Grow your own cucumbers - Growing your own cucumbers

Published: 26th April 2009
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Growing Your Own Cucumbers
They prefer a sunny position out of strong winds for good results. The soil should be rich, and drain well.
Dig a hole approximately 30 cm wide filling it with a mixture of peat compost mixed in with well dug manure. Make the compost and manure mix into a small heap. Each heap should then be spaced around 40-50 cm. Given the high numbers yielded, you will not need to make up too many heaps.

Sowing them.
Sow 2-3 seeds at a depth of no more than 3 cm in the center of each heap, then cover lightly with compost and water well. They should then be spaced around 10-15 cm apart in the heaps for the best results. Once germinated thin them out leaving only the strongest seedling.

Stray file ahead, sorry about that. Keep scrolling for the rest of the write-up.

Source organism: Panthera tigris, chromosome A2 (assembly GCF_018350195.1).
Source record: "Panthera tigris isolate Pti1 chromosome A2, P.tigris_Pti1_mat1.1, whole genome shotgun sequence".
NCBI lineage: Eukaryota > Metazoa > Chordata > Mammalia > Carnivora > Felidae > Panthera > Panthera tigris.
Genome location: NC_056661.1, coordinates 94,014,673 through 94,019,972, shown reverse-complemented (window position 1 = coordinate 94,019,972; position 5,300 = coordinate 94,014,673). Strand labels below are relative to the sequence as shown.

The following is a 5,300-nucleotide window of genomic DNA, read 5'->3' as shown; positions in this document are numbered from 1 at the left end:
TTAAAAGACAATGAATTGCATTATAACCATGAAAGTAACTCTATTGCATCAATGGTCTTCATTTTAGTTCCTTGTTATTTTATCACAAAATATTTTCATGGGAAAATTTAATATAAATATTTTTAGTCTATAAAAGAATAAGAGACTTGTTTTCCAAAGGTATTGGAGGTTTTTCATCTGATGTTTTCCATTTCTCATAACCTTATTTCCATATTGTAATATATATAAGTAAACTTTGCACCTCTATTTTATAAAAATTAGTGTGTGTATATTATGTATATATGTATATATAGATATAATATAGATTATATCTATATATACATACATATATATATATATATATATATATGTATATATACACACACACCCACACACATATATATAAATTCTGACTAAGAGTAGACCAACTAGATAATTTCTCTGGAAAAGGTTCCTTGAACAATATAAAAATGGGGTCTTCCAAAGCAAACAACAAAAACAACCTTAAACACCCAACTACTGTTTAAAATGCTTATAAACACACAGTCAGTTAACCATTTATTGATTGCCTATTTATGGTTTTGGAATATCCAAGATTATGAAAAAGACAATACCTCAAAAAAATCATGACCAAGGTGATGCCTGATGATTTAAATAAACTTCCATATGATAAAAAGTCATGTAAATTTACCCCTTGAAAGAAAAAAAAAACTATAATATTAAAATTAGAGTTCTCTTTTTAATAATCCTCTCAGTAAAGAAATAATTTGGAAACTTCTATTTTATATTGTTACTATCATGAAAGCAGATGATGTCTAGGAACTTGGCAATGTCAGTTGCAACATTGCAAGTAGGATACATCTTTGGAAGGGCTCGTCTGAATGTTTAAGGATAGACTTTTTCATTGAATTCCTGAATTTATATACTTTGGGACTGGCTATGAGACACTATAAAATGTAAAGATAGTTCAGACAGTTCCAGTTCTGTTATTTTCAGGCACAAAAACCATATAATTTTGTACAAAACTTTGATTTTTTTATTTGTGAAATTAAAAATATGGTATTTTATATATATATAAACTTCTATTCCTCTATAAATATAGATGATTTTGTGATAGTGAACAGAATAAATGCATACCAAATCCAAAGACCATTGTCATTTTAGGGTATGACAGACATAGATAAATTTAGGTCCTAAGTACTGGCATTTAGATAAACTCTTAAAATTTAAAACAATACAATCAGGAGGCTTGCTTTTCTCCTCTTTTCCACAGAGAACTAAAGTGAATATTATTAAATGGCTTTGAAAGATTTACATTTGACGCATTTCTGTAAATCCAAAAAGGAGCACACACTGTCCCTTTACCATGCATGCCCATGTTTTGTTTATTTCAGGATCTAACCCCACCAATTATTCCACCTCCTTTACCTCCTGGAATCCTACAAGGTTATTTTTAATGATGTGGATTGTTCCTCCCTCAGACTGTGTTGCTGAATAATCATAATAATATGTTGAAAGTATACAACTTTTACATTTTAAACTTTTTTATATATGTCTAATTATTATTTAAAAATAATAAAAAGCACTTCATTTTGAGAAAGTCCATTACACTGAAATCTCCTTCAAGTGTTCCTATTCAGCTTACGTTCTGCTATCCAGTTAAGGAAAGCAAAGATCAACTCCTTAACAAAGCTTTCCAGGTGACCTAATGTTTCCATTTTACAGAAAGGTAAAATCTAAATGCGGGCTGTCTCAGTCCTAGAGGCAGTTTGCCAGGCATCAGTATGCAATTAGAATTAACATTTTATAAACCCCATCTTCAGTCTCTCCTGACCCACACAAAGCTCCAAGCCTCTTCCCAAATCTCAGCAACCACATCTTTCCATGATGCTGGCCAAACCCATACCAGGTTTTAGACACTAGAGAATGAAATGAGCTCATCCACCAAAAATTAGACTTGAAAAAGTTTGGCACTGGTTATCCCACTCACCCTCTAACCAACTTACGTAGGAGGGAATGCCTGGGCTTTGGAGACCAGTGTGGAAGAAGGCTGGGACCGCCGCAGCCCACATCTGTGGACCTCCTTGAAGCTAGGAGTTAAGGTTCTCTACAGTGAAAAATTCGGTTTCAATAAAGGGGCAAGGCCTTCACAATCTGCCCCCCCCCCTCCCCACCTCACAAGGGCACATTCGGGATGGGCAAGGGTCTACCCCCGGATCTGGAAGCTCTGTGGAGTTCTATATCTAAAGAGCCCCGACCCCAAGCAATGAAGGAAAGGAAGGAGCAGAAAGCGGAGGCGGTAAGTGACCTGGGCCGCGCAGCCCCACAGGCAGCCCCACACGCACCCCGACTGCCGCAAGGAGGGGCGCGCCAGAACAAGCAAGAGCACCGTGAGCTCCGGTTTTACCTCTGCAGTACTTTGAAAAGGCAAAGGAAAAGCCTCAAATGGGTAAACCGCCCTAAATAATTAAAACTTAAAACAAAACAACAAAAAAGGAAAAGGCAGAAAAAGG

Maintaining cucumbers.
Pinch off tips out of the top of the plants once they have developed 6 or 7 leaves. This encourages side shoots to grow which will increase the yield. The side shoots will then need training around netting or trellis. Ensure the soil moist is kept moist and water around the plants opposed to watering on them. Use a water mister on them in very hot weather to aid in pollination.

To aid growth in summer, place black plastic on the soil around the plants before cucumbers appear, as this will raise the soil temperature, keep moisture retained and prevent weeds growing. Once they begin to grow then feed every alternate time with fertiliser.

Harvesting them.
Do not try to grow overly fruits as they will lose their taste. They should be harvested regularly to maximize their yield harvesting them at 6-8 inches in length by using a sharp knife. Never pull them off of the vine.
Cucumbers are best eaten as soon as possible as they will only last for around a week once picked. Do not freeze but keep in the salad draw of your refrigerator. For more information visit us at Growing Your Own Vegetables

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